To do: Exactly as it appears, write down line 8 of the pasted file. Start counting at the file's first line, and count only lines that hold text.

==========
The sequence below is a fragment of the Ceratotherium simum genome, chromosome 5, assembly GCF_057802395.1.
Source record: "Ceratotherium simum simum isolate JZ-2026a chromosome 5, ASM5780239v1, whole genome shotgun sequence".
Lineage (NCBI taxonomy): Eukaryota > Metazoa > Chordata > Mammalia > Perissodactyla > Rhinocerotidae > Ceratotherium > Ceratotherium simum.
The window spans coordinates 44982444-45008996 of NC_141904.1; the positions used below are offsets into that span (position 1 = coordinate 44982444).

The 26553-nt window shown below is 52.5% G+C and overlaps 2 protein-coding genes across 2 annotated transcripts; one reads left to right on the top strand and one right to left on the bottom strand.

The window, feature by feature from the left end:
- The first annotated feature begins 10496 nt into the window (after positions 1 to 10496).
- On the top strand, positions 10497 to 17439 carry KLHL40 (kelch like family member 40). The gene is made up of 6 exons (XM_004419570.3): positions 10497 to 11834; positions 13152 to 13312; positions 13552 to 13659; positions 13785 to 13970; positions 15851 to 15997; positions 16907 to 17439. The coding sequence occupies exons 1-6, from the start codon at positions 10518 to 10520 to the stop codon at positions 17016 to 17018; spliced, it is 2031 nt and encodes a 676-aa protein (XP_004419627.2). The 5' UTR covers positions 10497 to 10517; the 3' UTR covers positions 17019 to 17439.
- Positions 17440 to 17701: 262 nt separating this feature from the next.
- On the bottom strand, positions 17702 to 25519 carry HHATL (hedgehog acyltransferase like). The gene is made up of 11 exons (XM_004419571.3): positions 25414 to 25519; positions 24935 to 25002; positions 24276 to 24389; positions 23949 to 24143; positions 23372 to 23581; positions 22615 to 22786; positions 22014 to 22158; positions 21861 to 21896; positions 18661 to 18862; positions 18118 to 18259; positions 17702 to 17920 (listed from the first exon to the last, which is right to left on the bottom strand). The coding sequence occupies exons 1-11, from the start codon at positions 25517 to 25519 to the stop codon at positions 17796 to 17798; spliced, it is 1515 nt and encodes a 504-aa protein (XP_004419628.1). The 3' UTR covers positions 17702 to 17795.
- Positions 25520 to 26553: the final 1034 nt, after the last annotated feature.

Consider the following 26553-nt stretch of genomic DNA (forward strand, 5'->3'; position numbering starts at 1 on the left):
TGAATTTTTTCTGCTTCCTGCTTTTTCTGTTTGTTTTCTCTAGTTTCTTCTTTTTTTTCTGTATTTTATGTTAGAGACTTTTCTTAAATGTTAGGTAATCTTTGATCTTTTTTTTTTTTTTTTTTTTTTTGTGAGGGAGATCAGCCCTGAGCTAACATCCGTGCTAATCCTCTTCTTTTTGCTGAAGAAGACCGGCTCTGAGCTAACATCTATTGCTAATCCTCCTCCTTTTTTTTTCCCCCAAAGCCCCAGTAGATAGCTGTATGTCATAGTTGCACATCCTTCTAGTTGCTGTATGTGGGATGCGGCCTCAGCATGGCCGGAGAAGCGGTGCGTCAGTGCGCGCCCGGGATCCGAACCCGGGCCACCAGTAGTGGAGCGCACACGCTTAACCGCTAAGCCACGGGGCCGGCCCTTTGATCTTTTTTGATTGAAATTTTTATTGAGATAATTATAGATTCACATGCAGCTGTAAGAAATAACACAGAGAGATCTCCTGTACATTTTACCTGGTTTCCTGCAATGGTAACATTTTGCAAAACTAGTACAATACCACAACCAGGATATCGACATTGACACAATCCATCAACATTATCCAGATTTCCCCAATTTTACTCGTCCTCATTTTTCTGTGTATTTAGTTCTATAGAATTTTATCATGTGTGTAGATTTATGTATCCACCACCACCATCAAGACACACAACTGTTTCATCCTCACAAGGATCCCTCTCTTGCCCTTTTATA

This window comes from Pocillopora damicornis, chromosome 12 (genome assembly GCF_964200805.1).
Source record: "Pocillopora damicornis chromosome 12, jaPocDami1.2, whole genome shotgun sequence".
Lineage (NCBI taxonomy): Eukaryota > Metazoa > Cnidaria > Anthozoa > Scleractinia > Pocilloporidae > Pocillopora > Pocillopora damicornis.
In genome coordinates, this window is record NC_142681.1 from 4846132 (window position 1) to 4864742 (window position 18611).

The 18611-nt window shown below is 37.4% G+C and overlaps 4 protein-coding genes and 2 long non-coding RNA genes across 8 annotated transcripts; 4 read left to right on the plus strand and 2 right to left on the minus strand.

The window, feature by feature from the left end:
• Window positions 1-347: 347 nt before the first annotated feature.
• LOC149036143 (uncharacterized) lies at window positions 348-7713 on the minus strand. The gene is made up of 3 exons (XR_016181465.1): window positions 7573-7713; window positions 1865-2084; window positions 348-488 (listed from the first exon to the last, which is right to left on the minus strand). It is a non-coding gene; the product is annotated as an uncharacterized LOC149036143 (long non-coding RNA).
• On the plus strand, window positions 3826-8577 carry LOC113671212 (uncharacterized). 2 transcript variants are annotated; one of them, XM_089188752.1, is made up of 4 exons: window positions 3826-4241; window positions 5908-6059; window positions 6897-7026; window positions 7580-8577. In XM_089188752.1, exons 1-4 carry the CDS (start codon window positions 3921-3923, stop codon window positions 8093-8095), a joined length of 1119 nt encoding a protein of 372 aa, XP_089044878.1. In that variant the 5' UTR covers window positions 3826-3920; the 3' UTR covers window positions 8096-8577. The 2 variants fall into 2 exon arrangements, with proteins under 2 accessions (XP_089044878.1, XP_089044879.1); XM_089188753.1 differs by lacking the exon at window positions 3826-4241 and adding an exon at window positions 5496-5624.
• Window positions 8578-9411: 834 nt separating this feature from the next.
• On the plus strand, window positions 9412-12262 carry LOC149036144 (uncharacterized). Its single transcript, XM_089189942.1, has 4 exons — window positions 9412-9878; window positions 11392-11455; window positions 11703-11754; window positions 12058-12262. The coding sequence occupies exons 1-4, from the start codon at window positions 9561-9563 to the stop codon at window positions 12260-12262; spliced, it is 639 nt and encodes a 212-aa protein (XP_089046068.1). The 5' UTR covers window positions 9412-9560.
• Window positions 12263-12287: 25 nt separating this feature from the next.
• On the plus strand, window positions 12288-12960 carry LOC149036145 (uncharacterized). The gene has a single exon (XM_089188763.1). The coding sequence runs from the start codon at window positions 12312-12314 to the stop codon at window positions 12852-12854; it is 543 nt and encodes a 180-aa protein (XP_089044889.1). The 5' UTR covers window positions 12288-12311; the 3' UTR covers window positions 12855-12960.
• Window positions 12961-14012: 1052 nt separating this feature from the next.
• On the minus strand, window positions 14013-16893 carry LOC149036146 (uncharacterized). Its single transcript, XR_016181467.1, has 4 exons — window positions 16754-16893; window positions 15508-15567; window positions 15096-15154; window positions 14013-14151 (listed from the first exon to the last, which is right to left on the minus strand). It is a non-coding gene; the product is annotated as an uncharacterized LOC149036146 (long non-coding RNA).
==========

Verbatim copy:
- On the top strand, positions 10497 to 17439 carry KLHL40 (kelch like family member 40). The gene is made up of 6 exons (XM_004419570.3): positions 10497 to 11834; positions 13152 to 13312; positions 13552 to 13659; positions 13785 to 13970; positions 15851 to 15997; positions 16907 to 17439. The coding sequence occupies exons 1-6, from the start codon at positions 10518 to 10520 to the stop codon at positions 17016 to 17018; spliced, it is 2031 nt and encodes a 676-aa protein (XP_004419627.2). The 5' UTR covers positions 10497 to 10517; the 3' UTR covers positions 17019 to 17439.